We do see a few things along the way, then reach the airstrip and watch a number of little planes arrive and take off until Evan and his Cessna arrive. We say goodbye to Shaka (‘you must come round to our place next time’), fly to Maun Airport where we switch to a bigger Avro RJ85, and head for Johannesburg.
While we’re waiting for our connecting flight at Maun Airport, a TV news report says that Donald Trump has fired another of his White House staff, one Sebastian Gorka. None of us knew his name so assumed he’d only been appointed while we’d been away. With Trump, anything’s possible.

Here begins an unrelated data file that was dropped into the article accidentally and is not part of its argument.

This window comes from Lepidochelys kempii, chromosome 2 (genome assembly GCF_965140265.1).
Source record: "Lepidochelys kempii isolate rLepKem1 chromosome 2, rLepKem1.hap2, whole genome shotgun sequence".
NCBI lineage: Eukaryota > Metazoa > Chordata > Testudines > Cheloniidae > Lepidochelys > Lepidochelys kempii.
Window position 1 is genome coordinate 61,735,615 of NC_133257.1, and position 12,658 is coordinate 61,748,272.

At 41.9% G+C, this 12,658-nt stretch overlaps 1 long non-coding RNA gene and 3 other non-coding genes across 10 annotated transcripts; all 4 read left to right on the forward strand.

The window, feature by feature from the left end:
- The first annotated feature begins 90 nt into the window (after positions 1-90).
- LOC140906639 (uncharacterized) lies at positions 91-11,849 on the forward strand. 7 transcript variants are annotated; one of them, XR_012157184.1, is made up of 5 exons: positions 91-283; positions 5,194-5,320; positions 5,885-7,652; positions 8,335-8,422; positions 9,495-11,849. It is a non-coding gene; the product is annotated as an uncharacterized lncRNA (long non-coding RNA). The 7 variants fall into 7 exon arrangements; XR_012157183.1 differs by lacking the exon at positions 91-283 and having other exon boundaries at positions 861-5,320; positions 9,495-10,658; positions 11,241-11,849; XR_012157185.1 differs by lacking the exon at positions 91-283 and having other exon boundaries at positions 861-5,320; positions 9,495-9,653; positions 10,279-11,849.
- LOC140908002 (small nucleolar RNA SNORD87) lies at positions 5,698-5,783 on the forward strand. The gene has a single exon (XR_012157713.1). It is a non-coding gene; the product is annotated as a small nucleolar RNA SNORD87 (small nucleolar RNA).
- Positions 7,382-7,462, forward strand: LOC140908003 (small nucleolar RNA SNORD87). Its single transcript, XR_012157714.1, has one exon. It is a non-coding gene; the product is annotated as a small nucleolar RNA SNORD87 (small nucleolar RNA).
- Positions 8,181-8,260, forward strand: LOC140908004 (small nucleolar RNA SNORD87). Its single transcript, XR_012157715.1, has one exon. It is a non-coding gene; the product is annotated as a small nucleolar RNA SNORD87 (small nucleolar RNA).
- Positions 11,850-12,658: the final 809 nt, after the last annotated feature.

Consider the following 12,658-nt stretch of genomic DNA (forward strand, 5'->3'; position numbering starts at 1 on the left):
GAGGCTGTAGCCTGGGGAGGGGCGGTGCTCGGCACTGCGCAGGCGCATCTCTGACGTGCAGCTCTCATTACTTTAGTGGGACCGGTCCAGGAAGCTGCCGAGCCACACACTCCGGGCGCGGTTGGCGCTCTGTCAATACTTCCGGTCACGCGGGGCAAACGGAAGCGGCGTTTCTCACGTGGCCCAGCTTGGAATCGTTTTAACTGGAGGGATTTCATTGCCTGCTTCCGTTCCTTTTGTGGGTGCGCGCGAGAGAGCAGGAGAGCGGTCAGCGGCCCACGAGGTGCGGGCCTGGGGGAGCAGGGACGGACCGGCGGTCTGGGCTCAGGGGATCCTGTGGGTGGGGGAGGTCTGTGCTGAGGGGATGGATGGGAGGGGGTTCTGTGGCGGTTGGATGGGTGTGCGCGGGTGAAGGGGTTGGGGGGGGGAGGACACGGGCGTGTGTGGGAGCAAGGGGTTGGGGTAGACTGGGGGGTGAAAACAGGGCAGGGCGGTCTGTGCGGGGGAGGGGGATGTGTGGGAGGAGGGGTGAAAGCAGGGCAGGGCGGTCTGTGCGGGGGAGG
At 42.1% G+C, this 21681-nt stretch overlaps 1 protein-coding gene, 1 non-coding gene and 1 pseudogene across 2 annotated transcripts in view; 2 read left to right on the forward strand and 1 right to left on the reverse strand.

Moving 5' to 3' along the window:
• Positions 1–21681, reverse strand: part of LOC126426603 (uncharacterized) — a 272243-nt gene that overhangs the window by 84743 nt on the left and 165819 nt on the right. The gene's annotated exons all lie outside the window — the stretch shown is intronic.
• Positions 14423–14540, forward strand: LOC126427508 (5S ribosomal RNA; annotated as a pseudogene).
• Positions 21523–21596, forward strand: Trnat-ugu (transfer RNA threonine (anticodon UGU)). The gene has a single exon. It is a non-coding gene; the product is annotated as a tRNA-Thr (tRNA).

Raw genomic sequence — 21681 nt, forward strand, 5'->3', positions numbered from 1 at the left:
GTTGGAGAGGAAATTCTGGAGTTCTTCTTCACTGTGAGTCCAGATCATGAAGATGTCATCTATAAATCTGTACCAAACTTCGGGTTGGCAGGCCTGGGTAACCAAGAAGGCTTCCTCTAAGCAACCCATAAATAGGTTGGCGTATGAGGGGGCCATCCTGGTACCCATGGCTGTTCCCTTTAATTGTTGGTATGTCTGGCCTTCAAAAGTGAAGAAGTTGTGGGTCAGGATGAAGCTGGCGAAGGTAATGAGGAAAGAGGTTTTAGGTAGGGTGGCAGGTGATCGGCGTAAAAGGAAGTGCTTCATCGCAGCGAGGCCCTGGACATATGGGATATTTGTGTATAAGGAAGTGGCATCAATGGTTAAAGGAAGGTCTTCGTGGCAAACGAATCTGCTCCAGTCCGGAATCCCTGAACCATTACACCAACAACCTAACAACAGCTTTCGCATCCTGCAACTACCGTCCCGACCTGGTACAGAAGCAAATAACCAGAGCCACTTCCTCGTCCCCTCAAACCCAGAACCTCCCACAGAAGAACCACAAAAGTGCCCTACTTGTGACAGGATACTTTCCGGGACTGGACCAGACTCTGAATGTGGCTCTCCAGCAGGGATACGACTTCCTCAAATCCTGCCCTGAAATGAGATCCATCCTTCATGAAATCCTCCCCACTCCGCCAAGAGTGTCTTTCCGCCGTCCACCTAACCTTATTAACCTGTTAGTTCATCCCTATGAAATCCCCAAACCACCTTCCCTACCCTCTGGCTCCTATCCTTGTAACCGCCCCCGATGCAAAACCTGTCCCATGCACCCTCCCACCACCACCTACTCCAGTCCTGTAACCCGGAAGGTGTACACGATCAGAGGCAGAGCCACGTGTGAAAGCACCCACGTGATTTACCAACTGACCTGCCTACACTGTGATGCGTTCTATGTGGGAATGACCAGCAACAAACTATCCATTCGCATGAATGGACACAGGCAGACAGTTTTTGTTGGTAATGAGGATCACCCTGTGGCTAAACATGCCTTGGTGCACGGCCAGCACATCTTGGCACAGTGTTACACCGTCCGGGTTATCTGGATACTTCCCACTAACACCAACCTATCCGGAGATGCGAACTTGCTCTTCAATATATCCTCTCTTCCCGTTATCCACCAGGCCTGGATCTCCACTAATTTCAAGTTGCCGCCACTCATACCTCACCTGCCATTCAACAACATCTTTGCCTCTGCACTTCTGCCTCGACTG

Carol certainly knows how to pick a hotel. Johannesburg’s Monarch Hotel – nothing to do with the RIP airline – is perfect in every way. A building with history (it used to be the telephone exchange), a suite of large rooms with myriad lighting options to play with until I remember I’m supposed to be on holiday, an amazing power shower evidently modelled on a car wash, and a bed big enough to exert its own gravitational pull. Which explains why I couldn’t get out of it the next morning.
The hotel’s also handy for the local shopping mall. We go there to pick up tourist tat tasteful souvenirs and half a dozen bottles of great value South African wine. Then we realise we need to buy a new suitcase to carry it all home in, thereby offsetting most of the savings we’ve made on the wine. Oh well.